If you really want to help your heart, forget joining that fancy health club or expensive gym and just start walking. Sounds simple, does it not? Studies show that walking is one of the best things you can do for your heart. Experts now say a brisk walk three times a week affords the same type of cardiovascular benefits once associated with more strenuous activities such as running or jogging.
Walking is a great exercise, and all you need is a pair of well-fitting walking shoes. Invest in earphones and a Walkman, and you can enjoy tape recorded music or even books while you walk (but watch carefully for vehicles since your hearing will be affected!). You can walk with a friend, or you walk alone. If you live in a climate where it is sometimes too cold or rainy, and you want to walk, consider a large enclosed shopping mall. A mall is a good place to walk, and many malls have organized walking clubs. The possibilities are endless!
As with any other form of exercise, you should discuss a walking programme with your doctor. Gradually build up the amount of time you walk. Monitor your heart rate, especially while walking uphill and after some brisk walking.
How can you tell if you are walking at a safe pace? Monitor yourself by finding your target heart rate or employ the 'talk test.' Contact your doctor if you experience chest pain, shortness of breath, or other heart-related symptoms.
Even though walking does not involve an outlay of expensive equipment, put some money in your feet. Once upon a time, sneakers were the only 'athletic shoes' available. But the sneaker has grown up, and scientifically sound exercise shoes are now available for walking and jogging. It is also important to dress in loose outfits for ease and comfort. Several light layers of clothing are better than a single one. Also, do not walk outside if it is too cold or too hot; find a climate controlled indoor location.
Set goals as you gradually increase your pace. Condition yourself so that you can walk a long distance comfortably and safely. Walking can provide you with great cardiovascular activity. As you become accustomed to walking longer and longer distances, you may be tempted to jog. Jogging can benefit your heart as well. Remember to check with your doctor first. Once you have got clearance, here are some jogging tips.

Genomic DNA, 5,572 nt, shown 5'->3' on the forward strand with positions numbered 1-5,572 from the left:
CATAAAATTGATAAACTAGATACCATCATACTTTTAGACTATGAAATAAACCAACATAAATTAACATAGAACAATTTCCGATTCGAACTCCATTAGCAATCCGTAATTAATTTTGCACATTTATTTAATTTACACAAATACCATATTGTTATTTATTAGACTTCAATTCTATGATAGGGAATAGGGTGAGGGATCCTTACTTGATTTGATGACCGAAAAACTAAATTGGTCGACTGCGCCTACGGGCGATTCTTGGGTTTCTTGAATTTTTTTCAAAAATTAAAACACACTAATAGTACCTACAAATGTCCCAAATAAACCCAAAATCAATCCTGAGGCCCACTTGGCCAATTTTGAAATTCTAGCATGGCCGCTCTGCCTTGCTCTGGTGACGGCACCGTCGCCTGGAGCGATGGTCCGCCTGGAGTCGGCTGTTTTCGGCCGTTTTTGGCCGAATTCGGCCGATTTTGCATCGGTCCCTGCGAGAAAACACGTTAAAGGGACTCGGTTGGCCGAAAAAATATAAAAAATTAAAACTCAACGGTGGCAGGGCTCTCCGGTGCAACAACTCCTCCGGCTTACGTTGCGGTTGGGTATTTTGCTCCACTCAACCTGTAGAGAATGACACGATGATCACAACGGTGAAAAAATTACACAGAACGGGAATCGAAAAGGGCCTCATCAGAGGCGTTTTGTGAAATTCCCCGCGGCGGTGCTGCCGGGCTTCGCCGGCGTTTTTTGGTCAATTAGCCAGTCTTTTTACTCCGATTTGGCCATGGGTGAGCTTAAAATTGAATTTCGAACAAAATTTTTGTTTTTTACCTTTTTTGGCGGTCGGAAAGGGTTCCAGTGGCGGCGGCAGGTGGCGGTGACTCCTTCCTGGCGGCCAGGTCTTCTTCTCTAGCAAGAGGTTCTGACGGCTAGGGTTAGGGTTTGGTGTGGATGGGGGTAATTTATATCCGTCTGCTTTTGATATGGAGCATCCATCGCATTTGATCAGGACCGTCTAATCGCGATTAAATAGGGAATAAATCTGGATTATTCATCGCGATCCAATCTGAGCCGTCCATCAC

To move on from walking to running, you might start out by alternating walking with running. For example, if you are on a track, try running half a lap, and then resume your walking pace. If you are walking over several blocks, alternate a block of walking with a block of running. Increase very gradually and, before you know it, you may be out jogging or running instead of walking. But again, be sure to monitor your heart rate and notify your doctor if you experience possible heart related symptoms.
Beware of hard surfaces. Running on an even soft, grassy surface will be softer on your ankles and knees and help you avoid injury. Once you are accustomed to running, try doing it on an uneven surface. This forces you to lift your legs higher, helps your balance and strengthens your ankles. But be careful and watch out for holes and irregularities in the turf. Running injuries are a common occurrence in such places.
Begin each jogging session with a warm-up. This could include a period of stretching exercises followed by a period of walking, before you begin to run. After you run, perform a 'cool down' period similar to the warm-up. Invite your spouse, or a friend, to be your walking partner. You may be surprised to find out how eager people are to join you.